Assessment. Data. Evaluation. These can be some intimidating words. In the homeschool world, they are associated with standardized testing and state assessment requirements — something we HAVE to do to be able to school our children at home, but evaluating your student can be extremely useful. You can learn a lot:
- You will learn if you are complying with your state requirements.
- You will learn if your student is progressing at grade-level or not.
- You will learn if your student will do well on state assessments.
- You will learn what your student is retaining.
- You will learn what your student is not retaining.
Who is the one learning from assessments? Right! We are! The teachers! Assessments provide us with valuable information on the effectiveness of our teaching. They can tell us if we need to use a different teaching method, add supplemental lessons, add more reviews, change-up how they show their learning, increase their engagement, adjust their sensory input, create a goal plan, etc.
Assessments can take many shapes and forms. They don’t need to be time-consuming or disrupt your school day or week. Many curricula have traditional tests and quizzes built-in, but assessments don’t have to be so formal; they can also be recording your observations about your student’s interaction with the lesson. You can evaluate your student’s learning through worksheets, projects, reports, and presentations. Assessments can be oral: ask a few questions or have them teach the material to a younger. Play a game centered around the lesson material. The opportunities to show learning are endless. Record your findings.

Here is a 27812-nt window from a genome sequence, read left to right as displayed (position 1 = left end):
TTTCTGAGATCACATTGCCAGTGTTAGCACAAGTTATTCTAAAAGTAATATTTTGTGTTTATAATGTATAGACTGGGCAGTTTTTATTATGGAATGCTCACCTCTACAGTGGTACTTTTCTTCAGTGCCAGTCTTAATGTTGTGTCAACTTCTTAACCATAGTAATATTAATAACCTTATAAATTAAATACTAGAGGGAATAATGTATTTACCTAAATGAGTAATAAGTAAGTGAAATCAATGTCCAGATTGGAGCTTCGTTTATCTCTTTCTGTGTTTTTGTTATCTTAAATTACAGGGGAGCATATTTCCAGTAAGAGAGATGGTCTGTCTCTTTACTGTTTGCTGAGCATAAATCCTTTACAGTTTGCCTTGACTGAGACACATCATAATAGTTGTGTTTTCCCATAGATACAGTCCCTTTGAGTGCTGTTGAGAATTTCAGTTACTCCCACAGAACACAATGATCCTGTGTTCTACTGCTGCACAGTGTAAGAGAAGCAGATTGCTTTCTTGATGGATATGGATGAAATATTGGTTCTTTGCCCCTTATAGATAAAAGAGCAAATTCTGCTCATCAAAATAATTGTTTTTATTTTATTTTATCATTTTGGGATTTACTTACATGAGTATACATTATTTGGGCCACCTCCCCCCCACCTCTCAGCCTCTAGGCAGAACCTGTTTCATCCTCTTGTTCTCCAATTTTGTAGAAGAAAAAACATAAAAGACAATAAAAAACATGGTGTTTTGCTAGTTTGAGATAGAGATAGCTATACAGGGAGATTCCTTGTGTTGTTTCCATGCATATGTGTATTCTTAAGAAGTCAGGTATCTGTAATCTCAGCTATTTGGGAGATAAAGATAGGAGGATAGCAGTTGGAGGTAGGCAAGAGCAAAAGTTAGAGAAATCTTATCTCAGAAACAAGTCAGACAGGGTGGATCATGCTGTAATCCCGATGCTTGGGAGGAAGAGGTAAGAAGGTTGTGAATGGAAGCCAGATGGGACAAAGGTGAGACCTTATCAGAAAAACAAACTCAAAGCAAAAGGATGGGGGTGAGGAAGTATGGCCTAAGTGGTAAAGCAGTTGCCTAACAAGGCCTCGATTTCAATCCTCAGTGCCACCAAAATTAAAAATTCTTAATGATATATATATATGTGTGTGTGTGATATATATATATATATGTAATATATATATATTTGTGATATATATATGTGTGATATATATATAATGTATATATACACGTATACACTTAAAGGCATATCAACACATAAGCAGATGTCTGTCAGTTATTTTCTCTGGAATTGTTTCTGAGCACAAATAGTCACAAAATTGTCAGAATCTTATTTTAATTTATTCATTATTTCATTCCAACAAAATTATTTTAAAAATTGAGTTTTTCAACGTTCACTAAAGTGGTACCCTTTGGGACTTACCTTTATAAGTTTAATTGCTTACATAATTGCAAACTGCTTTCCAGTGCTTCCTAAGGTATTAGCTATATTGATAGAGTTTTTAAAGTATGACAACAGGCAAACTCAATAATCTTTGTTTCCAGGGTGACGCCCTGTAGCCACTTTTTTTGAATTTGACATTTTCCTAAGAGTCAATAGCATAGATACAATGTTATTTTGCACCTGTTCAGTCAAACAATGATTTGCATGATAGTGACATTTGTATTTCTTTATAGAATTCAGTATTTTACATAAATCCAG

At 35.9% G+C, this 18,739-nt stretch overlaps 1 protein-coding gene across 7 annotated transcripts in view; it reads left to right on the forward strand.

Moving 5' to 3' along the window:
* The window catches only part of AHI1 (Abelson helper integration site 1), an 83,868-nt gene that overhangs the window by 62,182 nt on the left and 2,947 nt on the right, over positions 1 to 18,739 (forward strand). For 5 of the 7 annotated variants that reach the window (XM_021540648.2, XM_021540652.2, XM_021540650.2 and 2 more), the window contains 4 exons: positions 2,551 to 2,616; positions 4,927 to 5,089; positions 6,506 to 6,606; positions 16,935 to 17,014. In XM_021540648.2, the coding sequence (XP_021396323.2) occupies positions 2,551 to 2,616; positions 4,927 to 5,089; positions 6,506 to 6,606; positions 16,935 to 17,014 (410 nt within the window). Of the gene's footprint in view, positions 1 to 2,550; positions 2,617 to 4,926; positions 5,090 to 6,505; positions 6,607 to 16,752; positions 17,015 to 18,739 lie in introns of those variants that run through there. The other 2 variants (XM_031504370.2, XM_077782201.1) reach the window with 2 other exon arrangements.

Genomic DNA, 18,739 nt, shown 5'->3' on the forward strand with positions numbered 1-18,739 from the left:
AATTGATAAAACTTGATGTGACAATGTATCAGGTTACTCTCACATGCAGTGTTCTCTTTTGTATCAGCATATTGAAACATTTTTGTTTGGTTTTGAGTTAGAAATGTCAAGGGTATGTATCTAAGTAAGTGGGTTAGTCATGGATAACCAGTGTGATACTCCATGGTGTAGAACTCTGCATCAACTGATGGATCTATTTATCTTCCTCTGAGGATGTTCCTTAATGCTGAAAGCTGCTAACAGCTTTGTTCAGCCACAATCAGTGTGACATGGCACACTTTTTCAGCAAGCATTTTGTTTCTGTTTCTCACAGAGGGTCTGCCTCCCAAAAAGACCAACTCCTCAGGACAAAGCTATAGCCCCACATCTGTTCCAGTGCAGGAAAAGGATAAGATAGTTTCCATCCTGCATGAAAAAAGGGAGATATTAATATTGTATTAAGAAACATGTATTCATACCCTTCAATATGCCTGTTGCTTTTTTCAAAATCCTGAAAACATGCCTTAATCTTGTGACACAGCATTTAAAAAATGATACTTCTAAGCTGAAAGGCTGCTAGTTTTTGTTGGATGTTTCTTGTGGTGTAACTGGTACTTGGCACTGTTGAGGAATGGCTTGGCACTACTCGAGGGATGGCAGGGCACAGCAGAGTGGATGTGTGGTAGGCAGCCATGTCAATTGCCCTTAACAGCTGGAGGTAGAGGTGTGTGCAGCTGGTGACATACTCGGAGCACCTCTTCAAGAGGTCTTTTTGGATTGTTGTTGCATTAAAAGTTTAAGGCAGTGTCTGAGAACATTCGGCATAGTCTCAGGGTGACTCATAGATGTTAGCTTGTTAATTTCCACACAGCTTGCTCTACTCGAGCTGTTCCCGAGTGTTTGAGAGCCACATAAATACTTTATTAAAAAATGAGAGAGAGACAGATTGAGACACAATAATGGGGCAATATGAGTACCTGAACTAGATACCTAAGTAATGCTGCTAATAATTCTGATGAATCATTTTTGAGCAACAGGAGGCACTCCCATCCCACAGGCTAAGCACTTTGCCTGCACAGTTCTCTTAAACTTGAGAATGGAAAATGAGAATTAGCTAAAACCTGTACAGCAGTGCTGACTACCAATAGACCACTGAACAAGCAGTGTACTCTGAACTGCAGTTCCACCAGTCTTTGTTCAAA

Most states have requirements to prove your student is actually learning. If you are required to create a portfolio or demonstrate your student’s progress, you can use your chosen assessments to show it. If you are required to take state assessments, you can ensure your student is successful by using the common core standards as a guideline or checklist to compare/contrast the information you got from your assessments to see what material your student has and has not learned.
We are no longer afraid of assessment, right? I would like to hear how you evaluate your student.
Till next time,